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Pattern Is Movement
Friday, July 11
doors @ 8:30pm;
show @ 9pm.
indie rock.
all ages.
$10 advance;
$12 day of show.
Performing live:

Pattern Is Movement
Dominique Leone
Paint The Trees White
Indie rock can be fun, right? The bearded duo from Philidelphia tend to agree with that -- covering D'angelo, growing their beards, and giving us soul-filled sounds despite their indie image. After a six year dry spell (at least for us fans), Pattern Is Movement is finally back with something for us to chew on. Firstly, this man can sing! Andrew Thiboldeaux puts all his passion into his vocals, which lay atop a well-crafted wall of sound: airy synths, auto tuned backing vocals, the occasional French horn or string part, standout drumming, and various found sounds fuse together to evoke jazz, soul, R&B, and of course indie rock. Chris Ward is the bands heartbeat and Andrew's partner in crime, laying down terrific drum beats that go from slightly hip-hop to straightforward rock. Pattern Is Movement is sonically diverse and complex, and yet immediately easy to love, similar to the heyday of Animal Collective or a Coen brothers' movie. Yet Pattern Is Movement isn't like other bands -- they've simultaneously made music that everyone can love (I'm talking radio worthy pop) while pushing the limits and creating really artistic songs. They've been around for more than a decade - far long enough to shuffle around their sound (early PIM easily lumped in to math rock) -- so they've been lying in wait, biding their time until they could unleash their self-titled 2014 album and blow some minds. Live, these two dudes hold their own, with Andrew's voice rising and falling over the crowd from behind his keyboard mirrored by sweat-soaked Chris pounding away (or delicately beating out at tune) behind the drums.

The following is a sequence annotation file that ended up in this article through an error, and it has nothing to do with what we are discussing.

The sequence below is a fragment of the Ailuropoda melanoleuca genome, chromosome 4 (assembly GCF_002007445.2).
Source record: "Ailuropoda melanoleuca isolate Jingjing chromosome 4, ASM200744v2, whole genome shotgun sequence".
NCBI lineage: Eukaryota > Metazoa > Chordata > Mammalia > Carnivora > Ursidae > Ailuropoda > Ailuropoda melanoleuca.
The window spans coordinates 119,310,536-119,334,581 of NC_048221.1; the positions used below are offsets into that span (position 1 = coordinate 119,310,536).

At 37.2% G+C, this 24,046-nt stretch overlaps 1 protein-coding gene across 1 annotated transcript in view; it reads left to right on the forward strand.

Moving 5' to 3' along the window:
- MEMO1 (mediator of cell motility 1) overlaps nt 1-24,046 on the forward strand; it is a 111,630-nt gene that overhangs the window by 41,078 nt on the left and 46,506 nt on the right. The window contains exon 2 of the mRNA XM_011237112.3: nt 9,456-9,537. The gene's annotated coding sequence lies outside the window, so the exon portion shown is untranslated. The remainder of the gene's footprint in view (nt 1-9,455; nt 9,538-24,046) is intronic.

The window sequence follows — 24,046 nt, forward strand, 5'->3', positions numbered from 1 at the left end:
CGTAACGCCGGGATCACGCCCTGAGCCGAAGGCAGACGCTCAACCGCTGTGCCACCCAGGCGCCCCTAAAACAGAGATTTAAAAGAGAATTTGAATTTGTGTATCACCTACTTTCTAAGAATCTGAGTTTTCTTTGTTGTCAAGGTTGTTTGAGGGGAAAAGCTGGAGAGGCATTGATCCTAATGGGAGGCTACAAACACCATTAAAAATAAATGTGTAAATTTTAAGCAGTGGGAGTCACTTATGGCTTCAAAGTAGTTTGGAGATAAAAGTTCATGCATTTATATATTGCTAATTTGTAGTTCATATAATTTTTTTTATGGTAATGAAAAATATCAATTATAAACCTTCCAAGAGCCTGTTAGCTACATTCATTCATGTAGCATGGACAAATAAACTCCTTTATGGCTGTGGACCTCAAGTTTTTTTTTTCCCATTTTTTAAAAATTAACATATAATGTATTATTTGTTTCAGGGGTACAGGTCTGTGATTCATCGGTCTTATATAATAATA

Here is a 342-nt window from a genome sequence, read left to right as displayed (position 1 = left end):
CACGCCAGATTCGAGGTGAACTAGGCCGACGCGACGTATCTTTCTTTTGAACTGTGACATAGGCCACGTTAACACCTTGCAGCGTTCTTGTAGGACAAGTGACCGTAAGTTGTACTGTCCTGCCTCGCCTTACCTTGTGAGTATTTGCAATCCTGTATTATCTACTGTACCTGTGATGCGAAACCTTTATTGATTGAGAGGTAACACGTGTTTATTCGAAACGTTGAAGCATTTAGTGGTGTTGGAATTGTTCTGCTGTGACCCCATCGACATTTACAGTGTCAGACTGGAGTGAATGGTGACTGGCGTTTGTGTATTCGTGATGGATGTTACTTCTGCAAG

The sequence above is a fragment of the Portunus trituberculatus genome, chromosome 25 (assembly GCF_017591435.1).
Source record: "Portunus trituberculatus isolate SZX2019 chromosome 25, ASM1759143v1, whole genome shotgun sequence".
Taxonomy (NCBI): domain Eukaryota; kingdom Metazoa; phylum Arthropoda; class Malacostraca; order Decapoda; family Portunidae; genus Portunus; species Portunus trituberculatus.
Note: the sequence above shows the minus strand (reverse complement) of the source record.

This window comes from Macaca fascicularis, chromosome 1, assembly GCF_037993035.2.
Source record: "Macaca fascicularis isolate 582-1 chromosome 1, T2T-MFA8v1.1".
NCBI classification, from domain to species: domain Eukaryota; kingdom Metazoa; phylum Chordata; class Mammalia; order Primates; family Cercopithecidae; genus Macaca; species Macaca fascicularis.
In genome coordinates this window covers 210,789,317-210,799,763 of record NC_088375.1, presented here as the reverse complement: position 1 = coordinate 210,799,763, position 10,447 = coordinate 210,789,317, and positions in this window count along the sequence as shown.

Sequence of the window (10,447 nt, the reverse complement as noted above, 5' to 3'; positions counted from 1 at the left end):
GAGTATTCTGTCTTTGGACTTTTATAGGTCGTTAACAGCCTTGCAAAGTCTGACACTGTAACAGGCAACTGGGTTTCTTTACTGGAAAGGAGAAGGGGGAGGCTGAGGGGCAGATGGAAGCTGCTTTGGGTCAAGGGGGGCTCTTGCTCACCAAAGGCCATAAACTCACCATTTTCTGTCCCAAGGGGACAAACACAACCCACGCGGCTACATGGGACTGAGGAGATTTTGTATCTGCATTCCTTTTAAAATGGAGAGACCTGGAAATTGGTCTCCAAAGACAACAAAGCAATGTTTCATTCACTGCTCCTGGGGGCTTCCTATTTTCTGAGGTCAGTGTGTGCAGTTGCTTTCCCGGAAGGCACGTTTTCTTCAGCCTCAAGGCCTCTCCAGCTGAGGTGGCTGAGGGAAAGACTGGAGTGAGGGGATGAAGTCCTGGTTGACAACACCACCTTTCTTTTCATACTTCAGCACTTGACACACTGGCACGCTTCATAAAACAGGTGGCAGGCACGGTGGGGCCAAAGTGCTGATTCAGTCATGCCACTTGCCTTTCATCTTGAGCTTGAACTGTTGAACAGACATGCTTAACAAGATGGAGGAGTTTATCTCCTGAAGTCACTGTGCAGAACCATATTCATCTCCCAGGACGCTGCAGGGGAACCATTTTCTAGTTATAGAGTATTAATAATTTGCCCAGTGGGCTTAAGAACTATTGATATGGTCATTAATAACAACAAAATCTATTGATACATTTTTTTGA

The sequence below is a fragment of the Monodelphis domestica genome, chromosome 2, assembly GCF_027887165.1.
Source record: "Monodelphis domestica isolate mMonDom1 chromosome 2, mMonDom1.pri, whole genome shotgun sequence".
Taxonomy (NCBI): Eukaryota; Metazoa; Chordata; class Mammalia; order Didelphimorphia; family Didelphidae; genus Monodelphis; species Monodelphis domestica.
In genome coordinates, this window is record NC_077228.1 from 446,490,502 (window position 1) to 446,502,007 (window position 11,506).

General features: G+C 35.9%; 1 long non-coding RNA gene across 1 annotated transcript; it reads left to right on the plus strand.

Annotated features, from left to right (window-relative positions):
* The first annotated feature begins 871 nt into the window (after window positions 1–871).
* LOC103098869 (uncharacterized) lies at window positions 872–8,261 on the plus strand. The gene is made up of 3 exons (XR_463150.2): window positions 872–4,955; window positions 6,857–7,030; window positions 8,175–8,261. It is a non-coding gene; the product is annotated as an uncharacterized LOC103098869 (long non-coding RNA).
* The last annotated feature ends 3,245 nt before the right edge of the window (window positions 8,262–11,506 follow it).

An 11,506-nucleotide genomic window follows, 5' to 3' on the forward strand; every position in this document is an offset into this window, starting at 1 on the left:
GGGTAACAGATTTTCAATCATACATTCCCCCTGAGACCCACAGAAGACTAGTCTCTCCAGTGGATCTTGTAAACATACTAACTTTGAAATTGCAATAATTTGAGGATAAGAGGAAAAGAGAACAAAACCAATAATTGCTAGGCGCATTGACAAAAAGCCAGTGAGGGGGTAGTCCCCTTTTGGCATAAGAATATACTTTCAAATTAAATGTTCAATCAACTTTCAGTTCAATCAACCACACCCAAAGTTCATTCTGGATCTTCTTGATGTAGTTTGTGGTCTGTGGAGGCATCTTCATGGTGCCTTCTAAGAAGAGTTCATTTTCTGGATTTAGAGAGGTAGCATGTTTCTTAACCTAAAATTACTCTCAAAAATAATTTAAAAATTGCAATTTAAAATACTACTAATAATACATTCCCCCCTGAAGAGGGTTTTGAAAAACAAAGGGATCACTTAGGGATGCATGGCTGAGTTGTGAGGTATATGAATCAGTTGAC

Dominique Leone is a local boy, though he's come a long way to get here. Leone was once a writer for Pitchfork (back when the site was the be all end all source for numerically rating releases by your favorite indie groups), so of course he has taken all of the knowledge of what makes music good and compounded it with a love for the weird, the fringe element of the music world. His classical training doesn't hurt, either. You will hear a plethora of oddball sounds coming from Dominique Leone. Crying electronics, flute solos, prog mixes of metal elements, bouncy old school dance beats, are just some of the various things you will hear while diving into Dominique Leone's mind (and catalog). The mix of off the wall sounds with generous doses of pop melody is too good to be true -- like a mixture of Brian Wilson and Perrey and Kingsley. Or if Brian had had given Perrey and Kingsley (and an orchestra and a robot) instructions on how to record the music in his head. His compositions are at odd and compelling all at once, and you can't turn away once you've started -- this is not music you tread into lightly. Leone, armed with his keyboard, can expand on his solo music making to encompass a whole stage with a five piece band, and yes that includes someone to play wind instruments. Be ready to dance to insane rhythms.

Paint The Trees White: While you can't be sure if this band is trying to be mysterious, or if google just has way more info on why people paint the bottoms of fruit trees (answer: to protect them!), San Francisco's Paint The Trees White keep a low profile. Luckily the band has some stellar music on their soundcloud. If you want a folk rock, psychedelic, surfy, experimental indie sound, you've come to the right place. Paint The Trees White is definitely something different from SF's vast pool of garage rock bands. The four piece has a backbone of acoustic guitar with a little bit of everything else: electric guitar solos, catchy handclaps, "woo woo" backing vocals, keyboards for some substance, and a singer with equal amounts sweetness, edge, and grit, creating a cache of truly interesting tunes. The band has elements of sixties nuggets mixed with a fun pop sound, some folkier elements, and clever lyrics. Live, the band is more rock and roll than folk -- with each member working away (and the drummer working overtime with a maraca in one hand) to create a fast, energetic set of danceable rock.